Living with Lupus: How Does Lupus Affect the Body?

With lupus and other autoimmune diseases, the immune system begins to recognize and attack itself, going after and injuring healthy tissue. This can cause several complications as well as inflammation throughout the body’s various systems. Because lupus can affect nearly every part of your anatomy, it is a difficult disease to diagnose, predict the progress of, and treat. It is also quite common to have lupus in combination with other connective tissue or autoimmune diseases. When this occurs, it is often called an overlapping disease, which is one of the main reasons that lupus can be so difficult to diagnose and, all too often, misdiagnosed.

The following is a head-to-toe listing of the systems in the body that lupus can affect.

  • Brain and Nervous System
  • Opthalmologic (eyes)
  • Dermatologic (skin)
  • Hematologic (blood)
  • Cardiovascular System
  • Respiratory System
  • Gastrointestinal System
  • Musculoskeletal System
  • Bones
  • Oral Disease
  • Reproductive System
  • Renal System (kidneys)

For more detailed information on how lupus affects the body within these symptoms, please see our blog Living With Lupus: In What Ways Can Lupus Affect the Body? While lupus is a lifelong disorder of the immune system with no cure, there are treatments that can minimize the damage that lupus causes to the body.

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Coping with Lupus:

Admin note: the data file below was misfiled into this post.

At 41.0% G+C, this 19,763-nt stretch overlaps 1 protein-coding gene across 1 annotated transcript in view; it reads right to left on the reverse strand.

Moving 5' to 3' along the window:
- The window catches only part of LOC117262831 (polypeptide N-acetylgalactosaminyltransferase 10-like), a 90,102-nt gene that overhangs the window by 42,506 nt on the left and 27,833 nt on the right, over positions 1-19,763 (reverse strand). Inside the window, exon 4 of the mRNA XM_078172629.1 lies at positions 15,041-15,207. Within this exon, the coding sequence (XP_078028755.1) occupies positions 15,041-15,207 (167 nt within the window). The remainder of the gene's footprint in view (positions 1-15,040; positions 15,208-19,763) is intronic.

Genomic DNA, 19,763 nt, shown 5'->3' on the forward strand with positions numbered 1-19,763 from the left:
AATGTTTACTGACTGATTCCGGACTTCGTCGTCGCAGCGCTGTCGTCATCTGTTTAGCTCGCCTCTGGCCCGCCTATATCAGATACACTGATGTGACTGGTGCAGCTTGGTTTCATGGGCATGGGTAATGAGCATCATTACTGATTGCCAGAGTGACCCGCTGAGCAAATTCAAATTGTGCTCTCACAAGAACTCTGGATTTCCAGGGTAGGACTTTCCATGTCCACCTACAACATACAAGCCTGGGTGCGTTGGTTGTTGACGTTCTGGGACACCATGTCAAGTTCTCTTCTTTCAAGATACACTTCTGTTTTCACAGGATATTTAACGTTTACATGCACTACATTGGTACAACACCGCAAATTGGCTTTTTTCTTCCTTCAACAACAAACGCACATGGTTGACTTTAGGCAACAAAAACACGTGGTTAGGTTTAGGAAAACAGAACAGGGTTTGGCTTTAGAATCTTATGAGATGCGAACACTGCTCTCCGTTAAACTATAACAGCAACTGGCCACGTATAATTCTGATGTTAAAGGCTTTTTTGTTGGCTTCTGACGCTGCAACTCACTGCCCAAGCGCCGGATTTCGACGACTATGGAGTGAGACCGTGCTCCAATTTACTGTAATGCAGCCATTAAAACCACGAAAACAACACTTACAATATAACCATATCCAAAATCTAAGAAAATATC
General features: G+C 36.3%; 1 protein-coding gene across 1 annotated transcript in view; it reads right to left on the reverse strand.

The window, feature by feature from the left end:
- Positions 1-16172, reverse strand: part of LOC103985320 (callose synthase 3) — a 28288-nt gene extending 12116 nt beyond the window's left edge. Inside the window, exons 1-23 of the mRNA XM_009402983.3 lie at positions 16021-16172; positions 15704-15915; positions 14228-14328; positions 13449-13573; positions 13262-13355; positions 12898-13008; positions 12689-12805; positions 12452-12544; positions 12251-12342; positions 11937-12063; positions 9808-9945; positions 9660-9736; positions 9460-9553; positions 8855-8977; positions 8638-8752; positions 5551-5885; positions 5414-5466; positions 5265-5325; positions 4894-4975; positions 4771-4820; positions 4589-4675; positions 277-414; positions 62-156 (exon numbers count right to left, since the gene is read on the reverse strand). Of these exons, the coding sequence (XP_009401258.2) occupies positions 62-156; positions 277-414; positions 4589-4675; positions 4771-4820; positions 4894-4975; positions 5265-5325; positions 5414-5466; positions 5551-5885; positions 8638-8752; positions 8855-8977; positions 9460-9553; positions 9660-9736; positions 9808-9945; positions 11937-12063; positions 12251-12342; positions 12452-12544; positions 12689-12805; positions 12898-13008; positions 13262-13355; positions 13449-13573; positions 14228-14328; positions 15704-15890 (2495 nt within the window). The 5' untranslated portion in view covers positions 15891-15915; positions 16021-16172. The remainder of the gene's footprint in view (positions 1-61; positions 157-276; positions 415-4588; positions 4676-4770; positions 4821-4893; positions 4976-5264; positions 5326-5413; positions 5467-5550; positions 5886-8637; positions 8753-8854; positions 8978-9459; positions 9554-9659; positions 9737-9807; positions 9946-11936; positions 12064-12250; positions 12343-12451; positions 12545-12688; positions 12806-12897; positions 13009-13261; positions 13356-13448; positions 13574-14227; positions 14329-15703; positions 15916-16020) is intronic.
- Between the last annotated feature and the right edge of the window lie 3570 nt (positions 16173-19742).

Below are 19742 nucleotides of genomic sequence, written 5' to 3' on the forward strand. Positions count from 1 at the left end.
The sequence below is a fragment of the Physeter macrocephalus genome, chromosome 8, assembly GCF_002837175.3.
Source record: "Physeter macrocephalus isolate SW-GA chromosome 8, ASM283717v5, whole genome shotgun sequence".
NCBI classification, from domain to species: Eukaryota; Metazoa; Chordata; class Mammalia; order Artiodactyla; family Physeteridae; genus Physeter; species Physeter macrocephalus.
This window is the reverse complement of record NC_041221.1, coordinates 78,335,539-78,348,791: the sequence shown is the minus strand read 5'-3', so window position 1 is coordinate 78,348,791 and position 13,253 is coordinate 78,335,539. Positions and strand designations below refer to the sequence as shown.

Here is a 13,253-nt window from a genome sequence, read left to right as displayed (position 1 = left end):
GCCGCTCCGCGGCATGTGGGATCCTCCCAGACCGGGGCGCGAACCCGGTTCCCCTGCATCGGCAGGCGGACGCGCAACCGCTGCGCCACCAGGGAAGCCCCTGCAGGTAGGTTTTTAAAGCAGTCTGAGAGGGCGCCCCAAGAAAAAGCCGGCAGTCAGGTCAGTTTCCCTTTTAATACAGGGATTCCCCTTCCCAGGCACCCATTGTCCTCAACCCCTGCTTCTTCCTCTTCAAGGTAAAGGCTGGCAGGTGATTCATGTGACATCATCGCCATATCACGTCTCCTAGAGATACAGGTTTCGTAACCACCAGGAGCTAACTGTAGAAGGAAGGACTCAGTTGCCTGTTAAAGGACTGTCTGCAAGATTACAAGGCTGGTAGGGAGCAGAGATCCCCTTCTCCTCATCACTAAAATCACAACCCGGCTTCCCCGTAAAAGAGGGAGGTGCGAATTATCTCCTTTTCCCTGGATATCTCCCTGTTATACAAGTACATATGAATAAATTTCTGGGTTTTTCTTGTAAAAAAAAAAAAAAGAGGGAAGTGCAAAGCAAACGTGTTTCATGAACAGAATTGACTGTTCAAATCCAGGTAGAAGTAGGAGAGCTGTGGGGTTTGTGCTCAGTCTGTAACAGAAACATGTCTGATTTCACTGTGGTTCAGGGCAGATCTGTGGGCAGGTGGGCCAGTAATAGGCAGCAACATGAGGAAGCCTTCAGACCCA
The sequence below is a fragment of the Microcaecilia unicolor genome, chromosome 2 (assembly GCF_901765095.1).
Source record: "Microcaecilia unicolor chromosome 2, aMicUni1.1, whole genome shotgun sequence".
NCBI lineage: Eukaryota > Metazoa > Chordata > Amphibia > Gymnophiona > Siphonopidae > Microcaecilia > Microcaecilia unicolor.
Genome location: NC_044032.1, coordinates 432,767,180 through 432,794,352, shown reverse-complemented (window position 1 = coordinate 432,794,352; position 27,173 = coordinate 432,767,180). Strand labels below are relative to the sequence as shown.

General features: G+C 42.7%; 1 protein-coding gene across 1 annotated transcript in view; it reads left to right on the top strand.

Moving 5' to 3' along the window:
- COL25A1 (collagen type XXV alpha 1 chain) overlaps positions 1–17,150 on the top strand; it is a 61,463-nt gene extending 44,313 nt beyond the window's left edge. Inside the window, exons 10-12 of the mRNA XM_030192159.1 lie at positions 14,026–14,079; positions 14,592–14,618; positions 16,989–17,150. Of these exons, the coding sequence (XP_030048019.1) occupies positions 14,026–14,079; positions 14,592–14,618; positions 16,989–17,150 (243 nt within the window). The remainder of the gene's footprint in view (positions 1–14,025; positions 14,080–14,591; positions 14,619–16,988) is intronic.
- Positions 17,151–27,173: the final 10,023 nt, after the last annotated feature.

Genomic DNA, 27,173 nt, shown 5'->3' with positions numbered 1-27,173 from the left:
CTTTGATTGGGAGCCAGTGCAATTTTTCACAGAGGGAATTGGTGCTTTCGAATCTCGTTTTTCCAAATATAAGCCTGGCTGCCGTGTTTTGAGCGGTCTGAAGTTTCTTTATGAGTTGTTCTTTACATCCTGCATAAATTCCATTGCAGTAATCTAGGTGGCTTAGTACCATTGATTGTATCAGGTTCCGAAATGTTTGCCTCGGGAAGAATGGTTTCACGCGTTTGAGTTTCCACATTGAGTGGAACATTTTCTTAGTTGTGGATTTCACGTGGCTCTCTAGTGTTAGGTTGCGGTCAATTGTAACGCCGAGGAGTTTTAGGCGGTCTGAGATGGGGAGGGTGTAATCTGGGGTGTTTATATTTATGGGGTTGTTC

How Does Lupus Affect Your State of Mind?

Whether you have been recently diagnosed with lupus or have been living with it for many years, learning to cope with a debilitating disease is not an easy task. The ways in which this disease can physically and emotionally affect a person varies widely from patient to patient. One element that is consistent when coping with a chronic illness, like lupus, is the undeniable toll that it takes on the mind and body. There are many challenging feelings that will be faced and it is important to know that all of them are normal. Power to cope comes from gaining the understanding of where feelings of frustration are stemming from so you are better able to develop techniques for coping. With the right tools, support and education, you can ultimately lead a positive and productive life with lupus.

Some of the Challenges You May Face While Coping with Lupus

  • Visible effects of lupus and the ramifications from treatment
  • Physical symptoms such as pain and fatigue
  • Depression
  • Feeling socially isolated
  • Difficulty with family and other personal relationships
  • Concerns about the future
  • Cognitive dysfunction (known as “lupus fog”)
  • Moodiness and/or changes in personality

Things you can do to help yourself

  • Get regular exercise
  • Quit smoking
  • Get enough rest
  • Avoid the sun and even indoor fluorescent lighting
  • Ward off infections
  • Manage pain
  • Manage mental well-being
  • Surround yourself with supportive people
  • See a mental health specialist when and if needed

Things to note

It is important to allow yourself to accept the feelings and emotions that you may be experiencing and acknowledge that you have good reason to feel this way. But know, too, that even though you may feel powerless, you do still have power. Living and coping with lupus or any other chronic illness can be difficult, but by learning proper techniques and tools for coping, your life with lupus can still be positive and productive.

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